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Made in Africa III: Nyana Kakoma and sooo many Ugandan stories

In 1962, when Makerere hosted the Conference of African Writers, literary work was almost exclusively to be found in print and the post office was essential to its production and consumption. Over fifty years later, where do Ugandans and others find literary work? TIA’s Bwesigye bwa Mwesigire talks to publisher and editor, Nyana Kakoma, the founder of Sooo Many Stories, about Ugandan digital literatures in our Made in Africa III series

Sooo Many Stories was launched in 2014 as a blog focusing on Ugandan literature by Nyana Kakoma. Kakoma is a writer, journalist, editor, communication specialist, publisher, and reader, among other labels. By 2014, she had already had a story published in the Caine Prize annual anthology, another in an African Writers Trust anthology, and was a founding member of the Jalada African Writers collective. Her writing career was already taking shape, having attended various workshops including the Kwani-Granta workshop, and the Caine Prize and African Writers Trust workshops, among others. She worked for two of Uganda’s main newspapers, The New Vision and The Daily Monitor, and was also a Group Magazine Editor at one of the biggest corporate companies in the country, the Madhivani Group. Newly married in 2014, Kakoma launched Sooo Many Stories (SmsUg).

A Memory This Size and Other Stories: The Caine Prize for African Writing 2013, the anthology in which Nyana Kakoma's story "Chief Mourner" appeared. Image: Caine Prize
A Memory This Size and Other Stories: The Caine Prize for African Writing 2013, the anthology in which Nyana Kakoma’s story “Chief Mourner” appeared. Image: Caine Prize

Kakoma wasn’t happy that in the literary spaces she has been in, people seem not to read or know about Ugandan literature, and those who know talk only about Okot P’Bitek. “This is the reason for this blog,” she wrote. “To show you our literature.” She describes the blog as, “the online home of short stories, poems, legends, myths, proverbs, opinions, book reviews and all kinds of literature written by Ugandans or about Uganda.” Her submissions guidelines state that entries should be in English while those in local languages can be considered with translations if they are proverbs, myths, folktales, legends, and riddles.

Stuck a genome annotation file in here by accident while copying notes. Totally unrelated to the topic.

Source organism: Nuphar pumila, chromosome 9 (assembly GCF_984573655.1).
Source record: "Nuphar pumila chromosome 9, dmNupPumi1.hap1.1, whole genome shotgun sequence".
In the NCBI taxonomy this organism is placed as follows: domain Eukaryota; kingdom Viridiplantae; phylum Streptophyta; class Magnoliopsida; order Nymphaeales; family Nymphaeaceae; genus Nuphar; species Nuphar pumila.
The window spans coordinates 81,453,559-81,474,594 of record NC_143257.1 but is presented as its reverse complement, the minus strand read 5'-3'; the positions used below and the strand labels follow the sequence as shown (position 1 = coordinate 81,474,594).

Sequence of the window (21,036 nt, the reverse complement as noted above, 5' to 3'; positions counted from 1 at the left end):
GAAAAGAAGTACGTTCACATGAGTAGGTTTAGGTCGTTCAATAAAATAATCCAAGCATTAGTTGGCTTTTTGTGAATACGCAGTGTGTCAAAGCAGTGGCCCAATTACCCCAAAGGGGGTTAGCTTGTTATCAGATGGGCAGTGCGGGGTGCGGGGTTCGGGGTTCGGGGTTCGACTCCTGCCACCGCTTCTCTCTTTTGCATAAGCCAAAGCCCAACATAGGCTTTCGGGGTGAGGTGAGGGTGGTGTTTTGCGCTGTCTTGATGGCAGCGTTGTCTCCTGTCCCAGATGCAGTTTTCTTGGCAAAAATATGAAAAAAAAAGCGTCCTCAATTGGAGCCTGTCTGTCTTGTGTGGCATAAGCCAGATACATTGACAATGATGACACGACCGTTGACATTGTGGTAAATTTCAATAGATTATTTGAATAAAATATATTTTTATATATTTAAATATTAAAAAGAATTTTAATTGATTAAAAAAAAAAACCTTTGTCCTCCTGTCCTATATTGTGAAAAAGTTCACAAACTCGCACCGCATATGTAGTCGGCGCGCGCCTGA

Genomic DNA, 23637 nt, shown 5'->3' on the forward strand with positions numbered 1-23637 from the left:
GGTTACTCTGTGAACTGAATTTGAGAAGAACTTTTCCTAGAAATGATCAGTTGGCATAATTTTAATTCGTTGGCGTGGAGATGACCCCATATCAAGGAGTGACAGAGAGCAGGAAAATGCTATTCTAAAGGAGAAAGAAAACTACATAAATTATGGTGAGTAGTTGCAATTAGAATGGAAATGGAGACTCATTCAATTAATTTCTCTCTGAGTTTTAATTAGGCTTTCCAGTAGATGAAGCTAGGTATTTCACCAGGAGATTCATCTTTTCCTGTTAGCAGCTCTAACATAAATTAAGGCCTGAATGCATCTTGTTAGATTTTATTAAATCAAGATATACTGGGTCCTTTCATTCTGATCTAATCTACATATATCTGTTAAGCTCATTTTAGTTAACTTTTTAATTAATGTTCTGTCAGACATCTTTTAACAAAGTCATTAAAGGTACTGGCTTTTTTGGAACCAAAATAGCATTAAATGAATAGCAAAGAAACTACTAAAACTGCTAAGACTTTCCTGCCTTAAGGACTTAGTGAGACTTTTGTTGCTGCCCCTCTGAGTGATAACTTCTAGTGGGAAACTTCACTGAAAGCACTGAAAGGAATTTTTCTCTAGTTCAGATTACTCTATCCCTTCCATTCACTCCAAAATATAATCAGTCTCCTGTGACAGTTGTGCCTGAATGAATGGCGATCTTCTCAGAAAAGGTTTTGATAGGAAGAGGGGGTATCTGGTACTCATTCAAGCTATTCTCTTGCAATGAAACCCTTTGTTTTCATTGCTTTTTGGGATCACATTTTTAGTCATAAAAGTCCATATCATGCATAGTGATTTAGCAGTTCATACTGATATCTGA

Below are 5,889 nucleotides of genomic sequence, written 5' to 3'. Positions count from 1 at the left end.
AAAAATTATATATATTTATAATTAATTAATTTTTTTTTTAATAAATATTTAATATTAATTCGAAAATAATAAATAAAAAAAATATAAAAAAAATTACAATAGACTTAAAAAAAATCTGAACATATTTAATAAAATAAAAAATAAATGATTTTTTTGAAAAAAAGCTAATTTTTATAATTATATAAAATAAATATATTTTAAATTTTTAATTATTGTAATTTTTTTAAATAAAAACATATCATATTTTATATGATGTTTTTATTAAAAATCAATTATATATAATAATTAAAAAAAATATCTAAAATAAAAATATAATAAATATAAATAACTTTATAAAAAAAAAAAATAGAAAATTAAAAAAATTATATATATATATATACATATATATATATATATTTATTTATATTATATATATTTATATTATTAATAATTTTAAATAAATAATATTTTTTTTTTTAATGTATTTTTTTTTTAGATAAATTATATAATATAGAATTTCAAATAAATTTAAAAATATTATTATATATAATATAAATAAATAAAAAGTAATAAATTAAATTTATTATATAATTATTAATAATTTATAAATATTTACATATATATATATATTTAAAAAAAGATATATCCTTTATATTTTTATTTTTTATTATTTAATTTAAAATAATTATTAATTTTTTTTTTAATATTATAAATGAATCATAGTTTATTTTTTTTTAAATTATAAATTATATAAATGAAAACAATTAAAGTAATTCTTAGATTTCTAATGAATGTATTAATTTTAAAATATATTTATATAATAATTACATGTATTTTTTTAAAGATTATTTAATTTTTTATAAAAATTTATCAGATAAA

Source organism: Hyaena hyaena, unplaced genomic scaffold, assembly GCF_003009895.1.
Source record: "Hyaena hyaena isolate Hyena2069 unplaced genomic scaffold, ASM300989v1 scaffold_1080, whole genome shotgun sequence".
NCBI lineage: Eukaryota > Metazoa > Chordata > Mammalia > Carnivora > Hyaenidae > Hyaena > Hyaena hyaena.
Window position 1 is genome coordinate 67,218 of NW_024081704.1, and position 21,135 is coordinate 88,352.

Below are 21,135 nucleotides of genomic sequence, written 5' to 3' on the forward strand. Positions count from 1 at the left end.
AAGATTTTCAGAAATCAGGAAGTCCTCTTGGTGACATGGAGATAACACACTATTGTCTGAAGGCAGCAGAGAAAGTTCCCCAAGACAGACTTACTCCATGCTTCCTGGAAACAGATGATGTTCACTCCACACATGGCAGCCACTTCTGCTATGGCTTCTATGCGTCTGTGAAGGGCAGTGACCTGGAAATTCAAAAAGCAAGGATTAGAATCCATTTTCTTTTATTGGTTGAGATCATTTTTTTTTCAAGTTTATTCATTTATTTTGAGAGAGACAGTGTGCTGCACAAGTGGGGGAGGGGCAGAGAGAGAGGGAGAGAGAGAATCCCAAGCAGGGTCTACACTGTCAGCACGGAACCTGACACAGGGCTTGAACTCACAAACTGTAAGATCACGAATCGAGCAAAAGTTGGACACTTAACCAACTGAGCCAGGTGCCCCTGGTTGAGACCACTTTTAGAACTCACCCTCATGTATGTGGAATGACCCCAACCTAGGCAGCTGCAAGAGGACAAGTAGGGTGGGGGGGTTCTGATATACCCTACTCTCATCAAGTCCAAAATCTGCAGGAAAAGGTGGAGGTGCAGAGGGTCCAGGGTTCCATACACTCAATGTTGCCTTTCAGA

SmsUg takes a flexible approach to publishing work in Ugandan languages. In February, the site published a Rukiga narrative (labeled as a poem on the site) titled Nokikora Ota, with an English translation How do you do it? They have also published poetry originally written for performance, book reviews, short stories, excerpts from published books and interviews. Kakoma writes a weekly column 7/7 where she shares interesting things happening in the literary world. In just a year, SmsUg has established itself as a home for Ugandan digital literature. We learn more about the blog and its founder and editor below.

Bwesigye bwa Mwesigire: How did Sooo Many Stories appear in your head as an online platform?

Nyana Kakoma: In my head, it was a simple platform to shine a light on Ugandan Literature. At that time, it was more for the outsider than the person in Uganda. But the more the idea grew in my head, the more I realised that as Ugandans we also need a good education on our own literature and a sense of pride and ownership of it. Before we invite other people to look in and celebrate us, we have to have something to celebrate. From then on, the importance of it grew from a simple blog to something that would make reading and literature a pleasurable thing. I don’t quite remember the memo I sent the designer but I am quite certain I used the word “cool” because the presentation and content, for me, were very important.

How do you define SmsUg? I know it’s online, and not yet in print, but would you call it a literary journal, magazine, literary blog etc.?

Literary blog for both writers and readers. Readers can find literature to read both in Uganda and beyond and writers not only find a place for their work to be published but also information on other opportunities available to them.

Image: Sooo Many Stories
Image: Sooo Many Stories

Why focus on Ugandan Literature, not East African or African literature?